In December 2012 the University of Toronto acquired Blackboard Collaborate software as a webinar and webconferencing tool. In May of this year we convened an informal library working group to look at Blackboard Collaborate (BbC) as a potential tool for information literacy. We have held two meetings to date and though we’re still in the early stages, we wanted to share what we’re up to!
Goals of the BbC pilot project
Our primary goal for the project is to explore BbC as a tool for information literacy delivery. Is this an effective tool for delivering IL? Is it easy for us to use? How much time does it take to learn and set up? How does it compare to in-person sessions? What do students think?
The test sessions
Based on our goals for the pilot, we aim to develop and deliver a 30-minute test session using BbC. It will most likely be a short orientation session, something like a “Top 10 things you need to know…”, aimed at first year students in the first couple weeks of the fall semester. We’ve just started working on the course design, including what content to cover, what interactive BbC components to use, how to assess student learning, how to analyze and evaluate the tool, etc.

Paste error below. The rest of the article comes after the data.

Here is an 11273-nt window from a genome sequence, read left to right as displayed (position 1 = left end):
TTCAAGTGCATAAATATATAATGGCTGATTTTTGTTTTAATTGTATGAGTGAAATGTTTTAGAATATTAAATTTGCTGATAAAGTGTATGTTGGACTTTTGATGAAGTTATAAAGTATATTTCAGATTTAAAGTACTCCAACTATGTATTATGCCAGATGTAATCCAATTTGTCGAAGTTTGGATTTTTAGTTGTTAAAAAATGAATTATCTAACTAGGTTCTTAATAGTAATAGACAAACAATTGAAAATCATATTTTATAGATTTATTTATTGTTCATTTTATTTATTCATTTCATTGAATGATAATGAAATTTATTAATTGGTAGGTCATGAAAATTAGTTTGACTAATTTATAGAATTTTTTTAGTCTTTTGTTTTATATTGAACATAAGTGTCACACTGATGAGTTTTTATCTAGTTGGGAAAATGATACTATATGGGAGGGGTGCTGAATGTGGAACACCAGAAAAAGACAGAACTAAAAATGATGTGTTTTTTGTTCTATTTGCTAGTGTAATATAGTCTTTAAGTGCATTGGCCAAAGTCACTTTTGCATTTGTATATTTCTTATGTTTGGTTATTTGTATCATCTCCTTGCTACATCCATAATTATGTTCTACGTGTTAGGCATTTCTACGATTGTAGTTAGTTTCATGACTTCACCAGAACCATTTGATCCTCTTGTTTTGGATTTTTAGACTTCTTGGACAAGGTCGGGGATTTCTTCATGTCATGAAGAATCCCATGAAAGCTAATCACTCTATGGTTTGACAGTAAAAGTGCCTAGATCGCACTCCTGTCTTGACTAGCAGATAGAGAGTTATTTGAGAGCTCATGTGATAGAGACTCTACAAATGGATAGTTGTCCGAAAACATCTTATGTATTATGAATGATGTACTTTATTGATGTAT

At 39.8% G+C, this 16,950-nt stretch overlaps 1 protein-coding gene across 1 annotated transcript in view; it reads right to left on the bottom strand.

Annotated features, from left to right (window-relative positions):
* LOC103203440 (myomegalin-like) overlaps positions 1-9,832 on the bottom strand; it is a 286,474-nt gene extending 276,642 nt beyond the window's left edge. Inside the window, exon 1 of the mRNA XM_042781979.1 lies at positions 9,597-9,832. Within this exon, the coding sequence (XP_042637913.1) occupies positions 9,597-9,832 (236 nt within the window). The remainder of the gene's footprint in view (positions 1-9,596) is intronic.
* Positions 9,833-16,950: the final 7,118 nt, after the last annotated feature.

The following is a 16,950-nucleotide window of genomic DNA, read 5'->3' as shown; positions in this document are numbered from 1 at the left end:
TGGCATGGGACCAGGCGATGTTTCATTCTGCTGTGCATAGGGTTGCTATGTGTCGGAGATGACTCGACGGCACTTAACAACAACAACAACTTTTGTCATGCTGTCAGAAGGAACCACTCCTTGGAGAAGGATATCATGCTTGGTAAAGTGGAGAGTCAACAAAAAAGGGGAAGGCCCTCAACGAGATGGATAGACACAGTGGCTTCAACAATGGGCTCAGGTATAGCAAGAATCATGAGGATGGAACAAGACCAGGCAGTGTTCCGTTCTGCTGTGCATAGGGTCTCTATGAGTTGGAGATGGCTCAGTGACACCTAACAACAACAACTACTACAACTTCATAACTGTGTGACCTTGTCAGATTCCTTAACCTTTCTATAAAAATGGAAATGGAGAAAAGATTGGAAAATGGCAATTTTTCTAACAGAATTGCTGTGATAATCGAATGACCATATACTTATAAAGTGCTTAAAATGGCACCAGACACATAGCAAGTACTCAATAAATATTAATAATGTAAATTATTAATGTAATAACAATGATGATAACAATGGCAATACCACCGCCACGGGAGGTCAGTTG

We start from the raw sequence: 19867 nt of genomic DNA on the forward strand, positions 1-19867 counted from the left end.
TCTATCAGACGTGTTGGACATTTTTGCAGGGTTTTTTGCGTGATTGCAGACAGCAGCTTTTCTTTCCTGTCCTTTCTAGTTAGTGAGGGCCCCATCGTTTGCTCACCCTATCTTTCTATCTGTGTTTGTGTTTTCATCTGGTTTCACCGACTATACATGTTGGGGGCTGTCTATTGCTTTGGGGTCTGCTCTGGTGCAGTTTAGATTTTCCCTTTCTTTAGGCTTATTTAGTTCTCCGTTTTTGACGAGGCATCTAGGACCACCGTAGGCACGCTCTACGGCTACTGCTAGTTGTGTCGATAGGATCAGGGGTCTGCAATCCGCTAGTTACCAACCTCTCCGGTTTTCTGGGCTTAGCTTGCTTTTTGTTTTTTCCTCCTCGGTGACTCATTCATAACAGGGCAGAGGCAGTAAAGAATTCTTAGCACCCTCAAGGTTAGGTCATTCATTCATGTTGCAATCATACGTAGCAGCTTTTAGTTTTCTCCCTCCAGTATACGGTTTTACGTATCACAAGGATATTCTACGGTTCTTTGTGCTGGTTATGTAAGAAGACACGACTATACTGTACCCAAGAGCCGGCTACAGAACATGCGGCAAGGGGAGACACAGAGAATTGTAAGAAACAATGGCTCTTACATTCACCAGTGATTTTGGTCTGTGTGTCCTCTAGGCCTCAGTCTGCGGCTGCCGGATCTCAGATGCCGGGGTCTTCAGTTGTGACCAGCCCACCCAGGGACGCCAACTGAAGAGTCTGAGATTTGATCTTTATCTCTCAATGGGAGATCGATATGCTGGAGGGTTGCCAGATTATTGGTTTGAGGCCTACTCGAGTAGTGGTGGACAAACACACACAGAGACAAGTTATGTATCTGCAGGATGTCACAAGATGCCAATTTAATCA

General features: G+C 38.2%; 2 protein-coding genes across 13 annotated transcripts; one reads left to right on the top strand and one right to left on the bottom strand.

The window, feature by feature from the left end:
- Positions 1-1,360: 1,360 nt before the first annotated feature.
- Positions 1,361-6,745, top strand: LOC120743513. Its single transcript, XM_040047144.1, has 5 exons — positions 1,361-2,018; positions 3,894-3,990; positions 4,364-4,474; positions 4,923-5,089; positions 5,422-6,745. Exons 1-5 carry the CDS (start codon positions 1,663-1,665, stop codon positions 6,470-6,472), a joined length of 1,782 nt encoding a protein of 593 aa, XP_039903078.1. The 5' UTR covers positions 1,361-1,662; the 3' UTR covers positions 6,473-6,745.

At this point, we’re hoping to roll out several offerings of the session in BbC and in-person for the sake of comparison. Given our target audience and the goals of the pilot we will be doing a relatively limited test of BbC’s functions and potential applications. However, we hope it will be enough to get the ball rolling!
As a group we will evaluate the test sessions, document lessons learned, and make recommendations to the Faculty Liaison and Information Literacy Coordinator regarding next steps. We will consider the feasibility of using Bb Collaborate for IL, best practices, considerations for staff training, etc.
Our next meeting is on July 19th. We’ll keep you posted!